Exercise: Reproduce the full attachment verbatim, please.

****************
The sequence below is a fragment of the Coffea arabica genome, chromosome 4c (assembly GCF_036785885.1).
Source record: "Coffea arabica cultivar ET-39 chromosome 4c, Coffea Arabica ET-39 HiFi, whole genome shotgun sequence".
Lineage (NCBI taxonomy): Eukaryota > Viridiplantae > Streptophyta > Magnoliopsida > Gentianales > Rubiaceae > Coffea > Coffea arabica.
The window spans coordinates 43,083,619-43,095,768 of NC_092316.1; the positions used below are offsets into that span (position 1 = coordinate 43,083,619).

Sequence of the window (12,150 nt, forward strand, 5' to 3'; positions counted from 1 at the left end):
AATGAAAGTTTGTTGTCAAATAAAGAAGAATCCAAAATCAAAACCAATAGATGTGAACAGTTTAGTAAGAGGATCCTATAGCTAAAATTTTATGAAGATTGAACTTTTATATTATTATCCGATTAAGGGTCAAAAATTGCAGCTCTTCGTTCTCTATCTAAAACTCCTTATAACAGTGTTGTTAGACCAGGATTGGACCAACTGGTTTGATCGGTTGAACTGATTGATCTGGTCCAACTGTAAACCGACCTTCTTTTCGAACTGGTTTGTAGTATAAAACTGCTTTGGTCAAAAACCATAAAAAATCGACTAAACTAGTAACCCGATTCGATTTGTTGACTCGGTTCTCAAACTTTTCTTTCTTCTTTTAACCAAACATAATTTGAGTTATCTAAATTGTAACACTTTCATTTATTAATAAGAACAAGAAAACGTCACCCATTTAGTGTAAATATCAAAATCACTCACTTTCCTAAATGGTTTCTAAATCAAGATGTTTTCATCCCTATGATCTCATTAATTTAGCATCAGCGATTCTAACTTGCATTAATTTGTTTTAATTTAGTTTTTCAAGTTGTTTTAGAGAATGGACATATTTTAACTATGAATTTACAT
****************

The sequence below is a fragment of the Coffea arabica genome, chromosome 4c (assembly GCF_036785885.1).
Source record: "Coffea arabica cultivar ET-39 chromosome 4c, Coffea Arabica ET-39 HiFi, whole genome shotgun sequence".
Lineage (NCBI taxonomy): Eukaryota > Viridiplantae > Streptophyta > Magnoliopsida > Gentianales > Rubiaceae > Coffea > Coffea arabica.
The window spans coordinates 43,083,619-43,095,768 of NC_092316.1; the positions used below are offsets into that span (position 1 = coordinate 43,083,619).

Sequence of the window (12,150 nt, forward strand, 5' to 3'; positions counted from 1 at the left end):
AATGAAAGTTTGTTGTCAAATAAAGAAGAATCCAAAATCAAAACCAATAGATGTGAACAGTTTAGTAAGAGGATCCTATAGCTAAAATTTTATGAAGATTGAACTTTTATATTATTATCCGATTAAGGGTCAAAAATTGCAGCTCTTCGTTCTCTATCTAAAACTCCTTATAACAGTGTTGTTAGACCAGGATTGGACCAACTGGTTTGATCGGTTGAACTGATTGATCTGGTCCAACTGTAAACCGACCTTCTTTTCGAACTGGTTTGTAGTATAAAACTGCTTTGGTCAAAAACCATAAAAAATCGACTAAACTAGTAACCCGATTCGATTTGTTGACTCGGTTCTCAAACTTTTCTTTCTTCTTTTAACCAAACATAATTTGAGTTATCTAAATTGTAACACTTTCATTTATTAATAAGAACAAGAAAACGTCACCCATTTAGTGTAAATATCAAAATCACTCACTTTCCTAAATGGTTTCTAAATCAAGATGTTTTCATCCCTATGATCTCATTAATTTAGCATCAGCGATTCTAACTTGCATTAATTTGTTTTAATTTAGTTTTTCAAGTTGTTTTAGAGAATGGACATATTTTAACTATGAATTTACAT